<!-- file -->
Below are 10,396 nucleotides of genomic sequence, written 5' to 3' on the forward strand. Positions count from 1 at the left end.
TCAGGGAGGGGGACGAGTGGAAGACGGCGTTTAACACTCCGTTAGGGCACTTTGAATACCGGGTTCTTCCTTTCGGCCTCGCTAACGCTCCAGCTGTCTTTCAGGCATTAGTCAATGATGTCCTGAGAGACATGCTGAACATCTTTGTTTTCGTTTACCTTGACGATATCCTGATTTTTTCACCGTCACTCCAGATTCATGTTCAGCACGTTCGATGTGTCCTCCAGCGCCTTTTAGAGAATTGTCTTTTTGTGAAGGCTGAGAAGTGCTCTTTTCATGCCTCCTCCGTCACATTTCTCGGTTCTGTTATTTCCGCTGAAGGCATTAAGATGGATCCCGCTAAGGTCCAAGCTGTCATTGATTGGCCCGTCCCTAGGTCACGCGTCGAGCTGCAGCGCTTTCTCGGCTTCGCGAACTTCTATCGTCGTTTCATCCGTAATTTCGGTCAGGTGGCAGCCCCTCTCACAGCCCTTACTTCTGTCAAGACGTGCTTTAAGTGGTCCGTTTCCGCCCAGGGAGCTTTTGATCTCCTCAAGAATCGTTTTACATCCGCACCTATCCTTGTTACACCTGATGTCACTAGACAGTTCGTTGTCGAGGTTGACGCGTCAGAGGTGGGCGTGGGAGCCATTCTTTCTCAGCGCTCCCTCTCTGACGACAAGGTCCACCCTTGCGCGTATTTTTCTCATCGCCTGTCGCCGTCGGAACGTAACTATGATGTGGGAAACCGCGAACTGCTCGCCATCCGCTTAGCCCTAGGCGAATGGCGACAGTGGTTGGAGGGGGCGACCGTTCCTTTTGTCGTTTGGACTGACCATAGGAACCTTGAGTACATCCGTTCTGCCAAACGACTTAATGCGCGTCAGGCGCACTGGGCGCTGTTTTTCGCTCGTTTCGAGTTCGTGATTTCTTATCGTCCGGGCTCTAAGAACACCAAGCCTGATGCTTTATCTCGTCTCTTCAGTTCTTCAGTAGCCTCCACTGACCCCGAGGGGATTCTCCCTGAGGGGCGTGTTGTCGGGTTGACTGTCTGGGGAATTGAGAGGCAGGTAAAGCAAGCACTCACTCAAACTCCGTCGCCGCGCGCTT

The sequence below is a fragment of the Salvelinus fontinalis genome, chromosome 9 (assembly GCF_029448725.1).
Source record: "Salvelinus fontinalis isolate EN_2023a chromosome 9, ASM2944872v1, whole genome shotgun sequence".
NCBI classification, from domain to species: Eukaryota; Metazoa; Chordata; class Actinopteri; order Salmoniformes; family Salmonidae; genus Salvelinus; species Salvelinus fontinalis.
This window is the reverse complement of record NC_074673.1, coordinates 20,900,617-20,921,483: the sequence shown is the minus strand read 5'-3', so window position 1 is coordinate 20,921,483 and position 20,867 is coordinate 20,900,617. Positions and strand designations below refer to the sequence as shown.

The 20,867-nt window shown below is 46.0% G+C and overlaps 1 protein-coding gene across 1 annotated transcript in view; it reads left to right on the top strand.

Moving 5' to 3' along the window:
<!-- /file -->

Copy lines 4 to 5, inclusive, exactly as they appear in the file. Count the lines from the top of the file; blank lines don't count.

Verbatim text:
Source record: "Salvelinus fontinalis isolate EN_2023a chromosome 9, ASM2944872v1, whole genome shotgun sequence".
NCBI classification, from domain to species: Eukaryota; Metazoa; Chordata; class Actinopteri; order Salmoniformes; family Salmonidae; genus Salvelinus; species Salvelinus fontinalis.